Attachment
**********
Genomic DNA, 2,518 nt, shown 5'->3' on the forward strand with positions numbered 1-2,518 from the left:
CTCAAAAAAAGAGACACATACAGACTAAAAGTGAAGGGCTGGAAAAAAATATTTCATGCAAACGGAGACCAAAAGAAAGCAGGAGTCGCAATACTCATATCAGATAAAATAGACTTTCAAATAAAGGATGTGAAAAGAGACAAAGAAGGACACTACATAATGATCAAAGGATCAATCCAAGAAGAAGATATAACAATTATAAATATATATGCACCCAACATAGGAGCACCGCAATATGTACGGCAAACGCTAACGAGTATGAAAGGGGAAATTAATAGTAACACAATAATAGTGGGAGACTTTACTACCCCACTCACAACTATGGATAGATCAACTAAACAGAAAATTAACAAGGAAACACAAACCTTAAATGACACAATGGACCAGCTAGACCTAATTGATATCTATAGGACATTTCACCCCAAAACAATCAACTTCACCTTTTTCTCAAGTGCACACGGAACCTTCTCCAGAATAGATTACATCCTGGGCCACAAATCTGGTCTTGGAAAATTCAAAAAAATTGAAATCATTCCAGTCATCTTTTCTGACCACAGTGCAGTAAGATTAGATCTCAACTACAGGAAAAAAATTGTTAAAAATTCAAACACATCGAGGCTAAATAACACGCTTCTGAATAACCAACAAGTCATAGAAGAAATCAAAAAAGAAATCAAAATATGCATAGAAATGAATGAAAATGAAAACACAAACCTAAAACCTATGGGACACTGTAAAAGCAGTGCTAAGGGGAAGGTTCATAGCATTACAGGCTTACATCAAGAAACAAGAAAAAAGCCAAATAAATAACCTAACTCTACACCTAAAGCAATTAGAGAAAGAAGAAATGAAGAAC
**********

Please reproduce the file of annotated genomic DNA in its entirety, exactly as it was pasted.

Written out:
Genomic DNA, 2,518 nt, shown 5'->3' on the forward strand with positions numbered 1-2,518 from the left:
CTCAAAAAAAGAGACACATACAGACTAAAAGTGAAGGGCTGGAAAAAAATATTTCATGCAAACGGAGACCAAAAGAAAGCAGGAGTCGCAATACTCATATCAGATAAAATAGACTTTCAAATAAAGGATGTGAAAAGAGACAAAGAAGGACACTACATAATGATCAAAGGATCAATCCAAGAAGAAGATATAACAATTATAAATATATATGCACCCAACATAGGAGCACCGCAATATGTACGGCAAACGCTAACGAGTATGAAAGGGGAAATTAATAGTAACACAATAATAGTGGGAGACTTTACTACCCCACTCACAACTATGGATAGATCAACTAAACAGAAAATTAACAAGGAAACACAAACCTTAAATGACACAATGGACCAGCTAGACCTAATTGATATCTATAGGACATTTCACCCCAAAACAATCAACTTCACCTTTTTCTCAAGTGCACACGGAACCTTCTCCAGAATAGATTACATCCTGGGCCACAAATCTGGTCTTGGAAAATTCAAAAAAATTGAAATCATTCCAGTCATCTTTTCTGACCACAGTGCAGTAAGATTAGATCTCAACTACAGGAAAAAAATTGTTAAAAATTCAAACACATCGAGGCTAAATAACACGCTTCTGAATAACCAACAAGTCATAGAAGAAATCAAAAAAGAAATCAAAATATGCATAGAAATGAATGAAAATGAAAACACAAACCTAAAACCTATGGGACACTGTAAAAGCAGTGCTAAGGGGAAGGTTCATAGCATTACAGGCTTACATCAAGAAACAAGAAAAAAGCCAAATAAATAACCTAACTCTACACCTAAAGCAATTAGAGAAAGAAGAAATGAAGAAC